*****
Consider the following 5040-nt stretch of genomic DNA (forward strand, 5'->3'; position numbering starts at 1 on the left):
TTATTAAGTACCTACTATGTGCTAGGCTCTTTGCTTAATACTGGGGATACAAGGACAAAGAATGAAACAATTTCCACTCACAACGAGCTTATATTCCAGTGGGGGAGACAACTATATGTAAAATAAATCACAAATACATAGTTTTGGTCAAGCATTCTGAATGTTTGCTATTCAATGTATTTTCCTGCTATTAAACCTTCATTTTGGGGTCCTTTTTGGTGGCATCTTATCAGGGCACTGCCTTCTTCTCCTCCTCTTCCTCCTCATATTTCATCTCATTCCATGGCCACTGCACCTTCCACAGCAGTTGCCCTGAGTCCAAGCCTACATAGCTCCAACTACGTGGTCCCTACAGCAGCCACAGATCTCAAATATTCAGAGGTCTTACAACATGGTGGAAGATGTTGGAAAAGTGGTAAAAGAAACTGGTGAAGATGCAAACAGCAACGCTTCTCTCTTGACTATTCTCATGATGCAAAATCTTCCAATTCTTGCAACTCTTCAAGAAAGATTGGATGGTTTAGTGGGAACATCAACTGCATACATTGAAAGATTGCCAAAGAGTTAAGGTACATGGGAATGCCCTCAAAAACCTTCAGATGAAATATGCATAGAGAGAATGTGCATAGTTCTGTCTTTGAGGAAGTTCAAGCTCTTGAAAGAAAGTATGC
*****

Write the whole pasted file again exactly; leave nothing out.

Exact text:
Consider the following 5040-nt stretch of genomic DNA (forward strand, 5'->3'; position numbering starts at 1 on the left):
TTATTAAGTACCTACTATGTGCTAGGCTCTTTGCTTAATACTGGGGATACAAGGACAAAGAATGAAACAATTTCCACTCACAACGAGCTTATATTCCAGTGGGGGAGACAACTATATGTAAAATAAATCACAAATACATAGTTTTGGTCAAGCATTCTGAATGTTTGCTATTCAATGTATTTTCCTGCTATTAAACCTTCATTTTGGGGTCCTTTTTGGTGGCATCTTATCAGGGCACTGCCTTCTTCTCCTCCTCTTCCTCCTCATATTTCATCTCATTCCATGGCCACTGCACCTTCCACAGCAGTTGCCCTGAGTCCAAGCCTACATAGCTCCAACTACGTGGTCCCTACAGCAGCCACAGATCTCAAATATTCAGAGGTCTTACAACATGGTGGAAGATGTTGGAAAAGTGGTAAAAGAAACTGGTGAAGATGCAAACAGCAACGCTTCTCTCTTGACTATTCTCATGATGCAAAATCTTCCAATTCTTGCAACTCTTCAAGAAAGATTGGATGGTTTAGTGGGAACATCAACTGCATACATTGAAAGATTGCCAAAGAGTTAAGGTACATGGGAATGCCCTCAAAAACCTTCAGATGAAATATGCATAGAGAGAATGTGCATAGTTCTGTCTTTGAGGAAGTTCAAGCTCTTGAAAGAAAGTATGC